Fannie and the Polite Stranger

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                        Emma Walker Phipps                Fannie McKenzie

ws_A_Path_in_the_Woods_in_Autumn_768x1024Fannie McKenzie was my grandmother’s niece who married Horace Werden and lived with him in a log cabin on a farm north of us. Every day she would card00883_frfeed her sheep and her chickens and guineas and then walk a mile through our woods to teach at the Balch school house. Most days after it turned cold, she carried a spur triggered pistol in her muff to shoot squirrels on the way home.squirrel1

On a day which was cold enough to see her breath, she met a stranger on the path who asked what the shortest way was to get across the river.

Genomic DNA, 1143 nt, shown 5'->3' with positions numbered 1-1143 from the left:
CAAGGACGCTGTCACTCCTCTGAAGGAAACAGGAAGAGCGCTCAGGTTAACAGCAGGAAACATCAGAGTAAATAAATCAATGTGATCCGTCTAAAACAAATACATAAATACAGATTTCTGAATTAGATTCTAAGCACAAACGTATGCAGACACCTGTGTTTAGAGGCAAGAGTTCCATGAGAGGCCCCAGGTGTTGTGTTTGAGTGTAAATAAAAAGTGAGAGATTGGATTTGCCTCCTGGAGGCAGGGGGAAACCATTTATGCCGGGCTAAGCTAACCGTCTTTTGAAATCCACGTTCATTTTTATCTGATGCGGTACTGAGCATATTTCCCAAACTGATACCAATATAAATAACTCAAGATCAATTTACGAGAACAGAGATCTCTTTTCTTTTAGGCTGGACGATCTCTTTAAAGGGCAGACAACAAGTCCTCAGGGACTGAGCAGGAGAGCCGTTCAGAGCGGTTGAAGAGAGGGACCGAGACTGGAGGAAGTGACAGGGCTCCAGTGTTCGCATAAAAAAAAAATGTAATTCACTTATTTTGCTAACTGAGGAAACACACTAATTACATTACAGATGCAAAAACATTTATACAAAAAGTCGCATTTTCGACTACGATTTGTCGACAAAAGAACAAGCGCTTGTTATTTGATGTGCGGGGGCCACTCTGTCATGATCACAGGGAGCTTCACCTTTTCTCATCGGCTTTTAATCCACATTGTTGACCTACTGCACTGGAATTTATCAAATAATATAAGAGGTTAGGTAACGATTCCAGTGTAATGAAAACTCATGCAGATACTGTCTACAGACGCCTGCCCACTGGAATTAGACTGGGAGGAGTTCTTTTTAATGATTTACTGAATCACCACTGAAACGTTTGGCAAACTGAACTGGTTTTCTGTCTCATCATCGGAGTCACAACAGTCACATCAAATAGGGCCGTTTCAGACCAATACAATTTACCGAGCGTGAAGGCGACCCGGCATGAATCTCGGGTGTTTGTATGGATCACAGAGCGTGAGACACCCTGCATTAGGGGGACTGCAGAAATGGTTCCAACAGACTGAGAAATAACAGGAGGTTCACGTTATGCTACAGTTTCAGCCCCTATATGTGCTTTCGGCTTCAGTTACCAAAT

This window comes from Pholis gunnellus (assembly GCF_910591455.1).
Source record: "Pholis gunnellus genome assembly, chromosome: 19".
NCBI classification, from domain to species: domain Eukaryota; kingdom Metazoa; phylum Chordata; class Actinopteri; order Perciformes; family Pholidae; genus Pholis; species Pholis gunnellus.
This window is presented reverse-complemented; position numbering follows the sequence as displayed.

“See that hogback, yonder?” she said, pointing this way and that. IMG_1818“Right beyond the top, there’s a fork in the path. Take the path straight east, down into the hollow and follow the creek. Just keep a-going and directly you’ll end up at McCann’s Ford.”

“Yes ma’am,” he said with a wide-eyed nod, “Yes ma’am!” And he hurried on his way.

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“Well now, he’s awful polite,” she said as she watched him go. And then she remembered the pistol in her hand as she put it back in her muff.

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Tom Phipps

 

One thought on “Fannie and the Polite Stranger

  1. I loved this story, although I was a bit apprehensive at the thought of a young woman encountering a stranger in the woods. I had to laugh at the end and sympathize with the polite stranger’s need for a quick departure. 🙂

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